There were about 3,000 ATMs in the city, maintained by both public and private sector banks.
Hyderabad: Over 40 per cent of the ATMs in the twin cities have shut down after the demonetisation implemented by the BJP-led Central government.
There are several reasons for this, be it increase in online transactions, SBI-SBH merger, the Financial Resolution and Deposit Insurance Bill and lack of trust in banks. Officials also claimed that people had lost faith in banks and are not depositing cash there anymore. Also, surprisingly, the number of Rs 2,000 notes have gone down in the last three months.
There were about 3,000 ATMs in the city, maintained by both public and private sector banks. Out of these, 2,500 were onsite ATMs, being located within the bank premises. Sources in the Reserve Bank of India said that since demonetisation, shortage of cash has hit banks badly.
Each ATM used to have five trays for dispensing cash, two for Rs 1,000 notes, two more for Rs 500 notes and the remaining one for cash of smaller denomination.
But post-demonetisation, as many as 2,27,000 ATMs across the country were shut down for recalibration to be able to dispense the new Rs 2,000 notes. An engineer and a helper have to manually visit each ATM for this.
But this proved to be a Herculean task and, as a result, several had to shut down. Introduction of FRDI and Goods and Services Tax further aggravated the problem.
Fearing heavy taxes and ambiguity over their deposits, bank customers were reluctant to deposit cash. As a result, banks ran out of cash at least four times and the problem has become severe in the twin cities.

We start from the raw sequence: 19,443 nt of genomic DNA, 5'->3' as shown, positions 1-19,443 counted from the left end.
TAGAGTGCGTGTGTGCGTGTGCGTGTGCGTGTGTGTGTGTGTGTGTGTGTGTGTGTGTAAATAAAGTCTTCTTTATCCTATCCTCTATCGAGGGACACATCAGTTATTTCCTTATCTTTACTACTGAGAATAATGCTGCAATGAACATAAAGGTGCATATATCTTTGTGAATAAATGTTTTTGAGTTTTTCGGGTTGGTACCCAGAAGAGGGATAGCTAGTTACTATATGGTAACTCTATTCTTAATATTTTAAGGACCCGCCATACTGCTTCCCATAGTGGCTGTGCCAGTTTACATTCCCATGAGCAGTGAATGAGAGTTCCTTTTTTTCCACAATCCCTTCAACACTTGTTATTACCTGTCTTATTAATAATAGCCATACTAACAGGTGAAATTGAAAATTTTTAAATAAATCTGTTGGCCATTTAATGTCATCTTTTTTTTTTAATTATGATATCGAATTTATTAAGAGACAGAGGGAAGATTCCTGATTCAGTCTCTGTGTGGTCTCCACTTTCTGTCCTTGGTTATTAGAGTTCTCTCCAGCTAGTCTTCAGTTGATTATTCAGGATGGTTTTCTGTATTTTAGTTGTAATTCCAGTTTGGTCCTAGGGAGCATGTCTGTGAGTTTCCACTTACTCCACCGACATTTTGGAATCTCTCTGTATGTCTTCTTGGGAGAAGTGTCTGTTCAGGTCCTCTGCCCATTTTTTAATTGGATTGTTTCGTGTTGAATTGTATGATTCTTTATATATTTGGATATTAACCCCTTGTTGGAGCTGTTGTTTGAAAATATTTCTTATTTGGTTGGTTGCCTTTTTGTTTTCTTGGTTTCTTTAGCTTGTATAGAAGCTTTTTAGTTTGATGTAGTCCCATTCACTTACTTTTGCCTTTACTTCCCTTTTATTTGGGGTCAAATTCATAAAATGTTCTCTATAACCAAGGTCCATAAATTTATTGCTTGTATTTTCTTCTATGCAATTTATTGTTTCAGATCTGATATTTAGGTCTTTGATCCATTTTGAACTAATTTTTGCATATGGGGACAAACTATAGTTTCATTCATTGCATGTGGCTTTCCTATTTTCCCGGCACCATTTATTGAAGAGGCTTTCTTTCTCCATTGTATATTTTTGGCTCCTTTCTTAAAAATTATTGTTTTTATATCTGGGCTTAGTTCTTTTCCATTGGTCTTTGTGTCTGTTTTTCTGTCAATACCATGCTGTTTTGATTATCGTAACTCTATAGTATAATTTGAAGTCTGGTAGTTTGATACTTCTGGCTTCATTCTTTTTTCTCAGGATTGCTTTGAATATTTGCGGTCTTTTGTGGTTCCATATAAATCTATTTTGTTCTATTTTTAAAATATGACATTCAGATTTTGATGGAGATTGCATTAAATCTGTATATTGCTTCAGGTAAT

All India Bank Employees’ Association secretary B. S. Rambabu said that running ATMs has hit banks badly. He said maintenance of each ATM costs around Rs 50,000 per month, which includes Rs 10,000 as wages for three guards, Rs 10,000 towards rent and Rs 10,000 towards video vigilance and electricity.
“To be profitable, at least 125 transactions should take place every day at the ATMs. However, because of cash crunch, several banks went on an undeclared closure, being unable to bear the expenses,” he said.
Mr Rambabu said even though maintenance was handed over to two private agencies, they submitted a memorandum to the RBI claiming they cannot maintain ATMs at the current transaction rate and all ATMs in the country would be shut down within two years if the situation prevails.
Asked about shortage of Rs 2,000 notes in the market, Mr Rambabu said introduction of GST has reduced business transactions through banks over fear of taxes. “Of total number of notes printed post-demonetisation, 38.5 per cent were Rs 2,000 notes. People with unaccounted money have been holding the notes after withdrawal. Only minimal amount has come back to the banks,” Mr Rambabu said.
He explained that since Rs 2,000 notes help in a big way to make huge offline payments, most were pumped into the real estate market and their number has further declined after the recently Assembly elections. Sale deeds in real estate transactions might show Rs 3 lakh, but off the record about Rs 50 lakh transaction will be made,” he said.
A. Satyanarayana, a retired employee, said he has lost faith in banks since demonetisation and the FRDI Bill. “We save money in banks for future requirements.
During note ban, I was forced to cancel my daughter’s engagement because of cash shortage. FRDI bill came as another jolt. Why will I authorise banks to invest my savings in some other sector. I withdrew all my savings and locked them up at home,” he said.
He feels his savings were no longer safe in banks and neither can he queue up outside ATMs to withdraw cash.
Yamusani Venkatesh, a wholesale merchant in Begum Bazaar, said: “Why should I carry out bank transactions and be charged every time afterwards. We make 100 transactions across the state daily and can save tax money levied by banks after five transactions,” he added.
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